Indeed, compliance is often a critical point in an enterprise context, especially in regulated industries. Coming back to KMS, according to the product’s Features page:
"The AWS KMS cryptographic module is validated, or in the process of being validated, at [FIPS 140-2](https://en.wikipedia.org/wiki/FIPS_140-2) Level 2 overall with Level 3 for several other categories, including physical security."
While KMS is more than adequate for the vast majority of use cases, there are times where storing the keys in KMS is not an option, usually due to compliance requirements. According to the KMS FAQ page, there are four reasons you might need to configure a custom key store backed by an AWS CloudHSM cluster:
Let’s look at AWS CloudHSM service next.
AWS CloudHSM is a cloud-based, fully-managed hardware security module (HSM) service that allows you to build secure and standards-compliant workloads in AWS without sacrificing the high availability and low latency benefits of the cloud.
The fully-managed nature of the service means that you are relieved of the time-consuming administrative tasks needed to support this infrastructure: hardware provisioning, software patching, high-availability, and backups. Moreover, you can scale your HSM cluster on demand, while AWS takes care of load balancing and cluster consistency for you. Your HSMs are in your own VPC and are completely isolated from other AWS networks. Finally, while AWS manages the cluster for you, you have complete control of your encryption keys—AWS has no visibility or access to the actual content of the HSMs.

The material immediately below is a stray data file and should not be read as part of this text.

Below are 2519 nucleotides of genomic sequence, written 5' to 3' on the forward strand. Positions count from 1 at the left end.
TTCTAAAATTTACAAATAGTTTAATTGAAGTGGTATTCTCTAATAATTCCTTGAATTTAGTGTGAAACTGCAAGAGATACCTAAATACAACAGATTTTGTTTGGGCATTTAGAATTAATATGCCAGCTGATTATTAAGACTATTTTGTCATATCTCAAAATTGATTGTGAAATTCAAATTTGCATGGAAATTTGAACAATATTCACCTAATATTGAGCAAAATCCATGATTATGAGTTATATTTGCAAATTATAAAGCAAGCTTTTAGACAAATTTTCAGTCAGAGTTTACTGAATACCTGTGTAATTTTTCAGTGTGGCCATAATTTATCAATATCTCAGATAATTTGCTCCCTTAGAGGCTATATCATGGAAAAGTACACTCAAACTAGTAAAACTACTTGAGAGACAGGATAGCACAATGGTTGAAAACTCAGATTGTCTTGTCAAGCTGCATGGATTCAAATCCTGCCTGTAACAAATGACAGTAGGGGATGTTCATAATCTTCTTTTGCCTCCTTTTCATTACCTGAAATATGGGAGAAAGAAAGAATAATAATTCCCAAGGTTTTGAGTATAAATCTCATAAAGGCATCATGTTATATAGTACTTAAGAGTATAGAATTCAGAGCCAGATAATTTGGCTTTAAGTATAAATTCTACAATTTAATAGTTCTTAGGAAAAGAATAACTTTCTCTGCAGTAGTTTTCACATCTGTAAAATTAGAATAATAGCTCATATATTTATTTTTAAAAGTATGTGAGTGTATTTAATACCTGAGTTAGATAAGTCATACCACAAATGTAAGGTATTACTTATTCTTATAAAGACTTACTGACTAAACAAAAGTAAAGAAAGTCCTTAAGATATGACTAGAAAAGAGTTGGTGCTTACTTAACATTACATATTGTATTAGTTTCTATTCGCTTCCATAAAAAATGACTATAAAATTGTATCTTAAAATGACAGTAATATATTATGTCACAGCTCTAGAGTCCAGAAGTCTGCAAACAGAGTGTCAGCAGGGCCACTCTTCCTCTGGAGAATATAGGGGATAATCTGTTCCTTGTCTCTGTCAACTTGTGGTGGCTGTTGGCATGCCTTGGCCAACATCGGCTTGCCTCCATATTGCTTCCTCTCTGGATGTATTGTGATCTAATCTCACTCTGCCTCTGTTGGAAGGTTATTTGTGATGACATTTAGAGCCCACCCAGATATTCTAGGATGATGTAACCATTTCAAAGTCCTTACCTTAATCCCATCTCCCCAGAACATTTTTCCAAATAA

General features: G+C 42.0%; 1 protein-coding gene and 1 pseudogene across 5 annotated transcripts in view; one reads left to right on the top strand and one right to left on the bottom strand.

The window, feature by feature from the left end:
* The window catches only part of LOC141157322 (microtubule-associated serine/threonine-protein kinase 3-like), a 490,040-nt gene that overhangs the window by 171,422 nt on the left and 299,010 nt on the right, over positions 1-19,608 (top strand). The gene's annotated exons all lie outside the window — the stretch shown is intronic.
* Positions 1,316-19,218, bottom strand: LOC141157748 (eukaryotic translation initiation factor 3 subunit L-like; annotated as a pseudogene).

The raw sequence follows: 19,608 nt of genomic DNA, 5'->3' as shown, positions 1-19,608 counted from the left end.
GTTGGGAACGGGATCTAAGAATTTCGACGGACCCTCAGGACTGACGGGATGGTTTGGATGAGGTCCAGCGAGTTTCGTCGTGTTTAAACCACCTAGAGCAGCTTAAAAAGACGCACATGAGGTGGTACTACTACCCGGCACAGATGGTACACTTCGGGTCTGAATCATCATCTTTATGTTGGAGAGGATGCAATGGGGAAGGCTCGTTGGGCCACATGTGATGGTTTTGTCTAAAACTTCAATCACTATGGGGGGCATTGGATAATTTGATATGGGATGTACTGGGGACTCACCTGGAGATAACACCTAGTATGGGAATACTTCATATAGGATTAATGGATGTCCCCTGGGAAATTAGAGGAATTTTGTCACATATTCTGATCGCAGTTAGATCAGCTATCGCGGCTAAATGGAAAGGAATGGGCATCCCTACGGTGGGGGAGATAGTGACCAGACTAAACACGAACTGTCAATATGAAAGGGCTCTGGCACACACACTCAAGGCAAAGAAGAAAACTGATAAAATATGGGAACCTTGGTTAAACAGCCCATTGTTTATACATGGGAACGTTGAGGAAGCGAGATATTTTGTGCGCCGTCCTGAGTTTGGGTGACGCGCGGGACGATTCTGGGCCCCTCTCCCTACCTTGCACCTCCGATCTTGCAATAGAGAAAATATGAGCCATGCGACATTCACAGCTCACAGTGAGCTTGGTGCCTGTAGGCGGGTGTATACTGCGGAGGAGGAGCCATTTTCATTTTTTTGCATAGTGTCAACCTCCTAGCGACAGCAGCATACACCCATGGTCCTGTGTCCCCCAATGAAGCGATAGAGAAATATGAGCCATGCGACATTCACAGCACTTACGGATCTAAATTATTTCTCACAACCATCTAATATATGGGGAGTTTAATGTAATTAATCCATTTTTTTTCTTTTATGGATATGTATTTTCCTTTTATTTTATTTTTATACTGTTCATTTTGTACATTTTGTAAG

The HSMs provided by AWS CloudHSM comply with FIPS 140-2 level 3 (see FIPS Validation for details), allowing you to demonstrate compliance with regulations such as HIPAA or PCI.
Having the HSMs in AWS improves application performance because of the close proximity of the HSM to the resources that leverage it. CloudHSMs support custom applications built with industry-standard APIs, such as PKCS#11, JCE, and CNG. And as mentioned earlier, it integrates with KMS as a custom key store, allowing you to keep all the benefits of the AWS service integrations without violating the regulations that govern your industry.
Beyond FIPS 140-2 Level 3 and dedicated tenancy guarantees, the AWS CloudHSM Use Cases page offers three potential scenarios for the service:
In summary, the CloudHSM service provides the necessary level of compliance for workloads serving highly-regulated industries (such as financial or medical). Our customers have successfully implemented CloudHSM clusters in green-field projects and complex lift-and-shift scenarios, allowing them to ease the transition of critical workloads to the cloud.
For the architectures that require the highest degree of control over all security aspects of the infrastructure, an AWS CloudHSM cluster can work with on-premise HSM modules. Implementing this scenario results in the lowest possible level of trust towards the external service provider but adds corresponding costs and complexities.